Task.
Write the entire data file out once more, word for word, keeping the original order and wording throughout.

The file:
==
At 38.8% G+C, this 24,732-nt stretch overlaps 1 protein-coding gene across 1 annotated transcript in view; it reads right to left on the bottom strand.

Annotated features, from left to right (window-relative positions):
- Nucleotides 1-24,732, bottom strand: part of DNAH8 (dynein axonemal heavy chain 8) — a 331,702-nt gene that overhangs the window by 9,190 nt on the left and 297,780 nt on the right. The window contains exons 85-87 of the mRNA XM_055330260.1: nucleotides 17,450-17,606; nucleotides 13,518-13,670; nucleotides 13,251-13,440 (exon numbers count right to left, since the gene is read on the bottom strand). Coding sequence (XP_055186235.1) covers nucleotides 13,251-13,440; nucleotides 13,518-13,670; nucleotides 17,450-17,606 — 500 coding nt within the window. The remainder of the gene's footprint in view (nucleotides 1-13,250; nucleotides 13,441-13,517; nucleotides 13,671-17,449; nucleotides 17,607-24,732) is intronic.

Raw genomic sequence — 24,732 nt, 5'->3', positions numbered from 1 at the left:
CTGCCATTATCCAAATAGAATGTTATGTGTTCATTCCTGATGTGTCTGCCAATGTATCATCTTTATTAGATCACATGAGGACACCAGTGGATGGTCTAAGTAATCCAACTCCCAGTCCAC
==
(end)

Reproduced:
At 38.8% G+C, this 24,732-nt stretch overlaps 1 protein-coding gene across 1 annotated transcript in view; it reads right to left on the bottom strand.

Annotated features, from left to right (window-relative positions):
- Nucleotides 1-24,732, bottom strand: part of DNAH8 (dynein axonemal heavy chain 8) — a 331,702-nt gene that overhangs the window by 9,190 nt on the left and 297,780 nt on the right. The window contains exons 85-87 of the mRNA XM_055330260.1: nucleotides 17,450-17,606; nucleotides 13,518-13,670; nucleotides 13,251-13,440 (exon numbers count right to left, since the gene is read on the bottom strand). Coding sequence (XP_055186235.1) covers nucleotides 13,251-13,440; nucleotides 13,518-13,670; nucleotides 17,450-17,606 — 500 coding nt within the window. The remainder of the gene's footprint in view (nucleotides 1-13,250; nucleotides 13,441-13,517; nucleotides 13,671-17,449; nucleotides 17,607-24,732) is intronic.

Raw genomic sequence — 24,732 nt, 5'->3', positions numbered from 1 at the left:
CTGCCATTATCCAAATAGAATGTTATGTGTTCATTCCTGATGTGTCTGCCAATGTATCATCTTTATTAGATCACATGAGGACACCAGTGGATGGTCTAAGTAATCCAACTCCCAGTCCAC